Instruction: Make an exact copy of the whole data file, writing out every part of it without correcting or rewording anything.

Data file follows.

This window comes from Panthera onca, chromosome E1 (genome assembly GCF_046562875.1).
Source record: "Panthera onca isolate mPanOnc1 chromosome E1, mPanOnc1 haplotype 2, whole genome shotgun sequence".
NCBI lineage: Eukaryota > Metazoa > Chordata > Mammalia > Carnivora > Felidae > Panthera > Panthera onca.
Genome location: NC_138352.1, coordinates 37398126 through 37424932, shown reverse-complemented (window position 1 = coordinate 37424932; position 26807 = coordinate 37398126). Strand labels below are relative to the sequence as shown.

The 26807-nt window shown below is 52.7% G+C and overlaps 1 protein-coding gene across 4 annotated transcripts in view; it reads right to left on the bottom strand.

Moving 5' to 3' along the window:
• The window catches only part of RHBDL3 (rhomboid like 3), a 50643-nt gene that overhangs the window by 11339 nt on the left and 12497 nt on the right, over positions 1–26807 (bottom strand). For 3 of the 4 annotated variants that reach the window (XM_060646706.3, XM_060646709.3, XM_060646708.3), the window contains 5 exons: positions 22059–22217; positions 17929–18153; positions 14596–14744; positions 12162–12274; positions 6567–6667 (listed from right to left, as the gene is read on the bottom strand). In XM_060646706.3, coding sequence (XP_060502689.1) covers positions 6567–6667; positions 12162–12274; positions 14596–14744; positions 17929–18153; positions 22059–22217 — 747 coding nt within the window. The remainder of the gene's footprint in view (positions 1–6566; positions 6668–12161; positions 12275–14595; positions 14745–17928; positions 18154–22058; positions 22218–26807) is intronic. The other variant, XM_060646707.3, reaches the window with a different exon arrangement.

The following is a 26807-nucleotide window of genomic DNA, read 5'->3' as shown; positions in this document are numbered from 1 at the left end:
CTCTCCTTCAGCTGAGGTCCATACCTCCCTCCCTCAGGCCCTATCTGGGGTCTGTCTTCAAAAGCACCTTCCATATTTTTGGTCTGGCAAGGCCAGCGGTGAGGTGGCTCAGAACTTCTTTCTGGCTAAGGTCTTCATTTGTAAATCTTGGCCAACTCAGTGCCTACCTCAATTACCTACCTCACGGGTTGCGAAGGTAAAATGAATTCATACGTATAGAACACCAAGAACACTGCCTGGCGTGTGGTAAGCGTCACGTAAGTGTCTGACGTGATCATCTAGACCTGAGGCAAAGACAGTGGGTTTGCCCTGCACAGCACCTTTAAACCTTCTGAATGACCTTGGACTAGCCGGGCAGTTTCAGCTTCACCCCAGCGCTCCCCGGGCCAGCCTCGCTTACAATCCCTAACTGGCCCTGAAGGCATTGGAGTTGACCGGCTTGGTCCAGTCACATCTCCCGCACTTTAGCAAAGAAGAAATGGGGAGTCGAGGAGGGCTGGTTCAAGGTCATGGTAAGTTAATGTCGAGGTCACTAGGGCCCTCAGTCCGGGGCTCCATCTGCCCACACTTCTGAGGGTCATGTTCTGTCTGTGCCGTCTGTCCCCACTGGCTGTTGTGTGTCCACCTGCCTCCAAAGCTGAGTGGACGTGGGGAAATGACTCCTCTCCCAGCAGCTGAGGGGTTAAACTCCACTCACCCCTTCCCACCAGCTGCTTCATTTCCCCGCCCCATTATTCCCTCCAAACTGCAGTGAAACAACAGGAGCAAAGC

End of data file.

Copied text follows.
This window comes from Panthera onca, chromosome E1 (genome assembly GCF_046562875.1).
Source record: "Panthera onca isolate mPanOnc1 chromosome E1, mPanOnc1 haplotype 2, whole genome shotgun sequence".
NCBI lineage: Eukaryota > Metazoa > Chordata > Mammalia > Carnivora > Felidae > Panthera > Panthera onca.
Genome location: NC_138352.1, coordinates 37398126 through 37424932, shown reverse-complemented (window position 1 = coordinate 37424932; position 26807 = coordinate 37398126). Strand labels below are relative to the sequence as shown.

The 26807-nt window shown below is 52.7% G+C and overlaps 1 protein-coding gene across 4 annotated transcripts in view; it reads right to left on the bottom strand.

Moving 5' to 3' along the window:
• The window catches only part of RHBDL3 (rhomboid like 3), a 50643-nt gene that overhangs the window by 11339 nt on the left and 12497 nt on the right, over positions 1–26807 (bottom strand). For 3 of the 4 annotated variants that reach the window (XM_060646706.3, XM_060646709.3, XM_060646708.3), the window contains 5 exons: positions 22059–22217; positions 17929–18153; positions 14596–14744; positions 12162–12274; positions 6567–6667 (listed from right to left, as the gene is read on the bottom strand). In XM_060646706.3, coding sequence (XP_060502689.1) covers positions 6567–6667; positions 12162–12274; positions 14596–14744; positions 17929–18153; positions 22059–22217 — 747 coding nt within the window. The remainder of the gene's footprint in view (positions 1–6566; positions 6668–12161; positions 12275–14595; positions 14745–17928; positions 18154–22058; positions 22218–26807) is intronic. The other variant, XM_060646707.3, reaches the window with a different exon arrangement.

The following is a 26807-nucleotide window of genomic DNA, read 5'->3' as shown; positions in this document are numbered from 1 at the left end:
CTCTCCTTCAGCTGAGGTCCATACCTCCCTCCCTCAGGCCCTATCTGGGGTCTGTCTTCAAAAGCACCTTCCATATTTTTGGTCTGGCAAGGCCAGCGGTGAGGTGGCTCAGAACTTCTTTCTGGCTAAGGTCTTCATTTGTAAATCTTGGCCAACTCAGTGCCTACCTCAATTACCTACCTCACGGGTTGCGAAGGTAAAATGAATTCATACGTATAGAACACCAAGAACACTGCCTGGCGTGTGGTAAGCGTCACGTAAGTGTCTGACGTGATCATCTAGACCTGAGGCAAAGACAGTGGGTTTGCCCTGCACAGCACCTTTAAACCTTCTGAATGACCTTGGACTAGCCGGGCAGTTTCAGCTTCACCCCAGCGCTCCCCGGGCCAGCCTCGCTTACAATCCCTAACTGGCCCTGAAGGCATTGGAGTTGACCGGCTTGGTCCAGTCACATCTCCCGCACTTTAGCAAAGAAGAAATGGGGAGTCGAGGAGGGCTGGTTCAAGGTCATGGTAAGTTAATGTCGAGGTCACTAGGGCCCTCAGTCCGGGGCTCCATCTGCCCACACTTCTGAGGGTCATGTTCTGTCTGTGCCGTCTGTCCCCACTGGCTGTTGTGTGTCCACCTGCCTCCAAAGCTGAGTGGACGTGGGGAAATGACTCCTCTCCCAGCAGCTGAGGGGTTAAACTCCACTCACCCCTTCCCACCAGCTGCTTCATTTCCCCGCCCCATTATTCCCTCCAAACTGCAGTGAAACAACAGGAGCAAAGC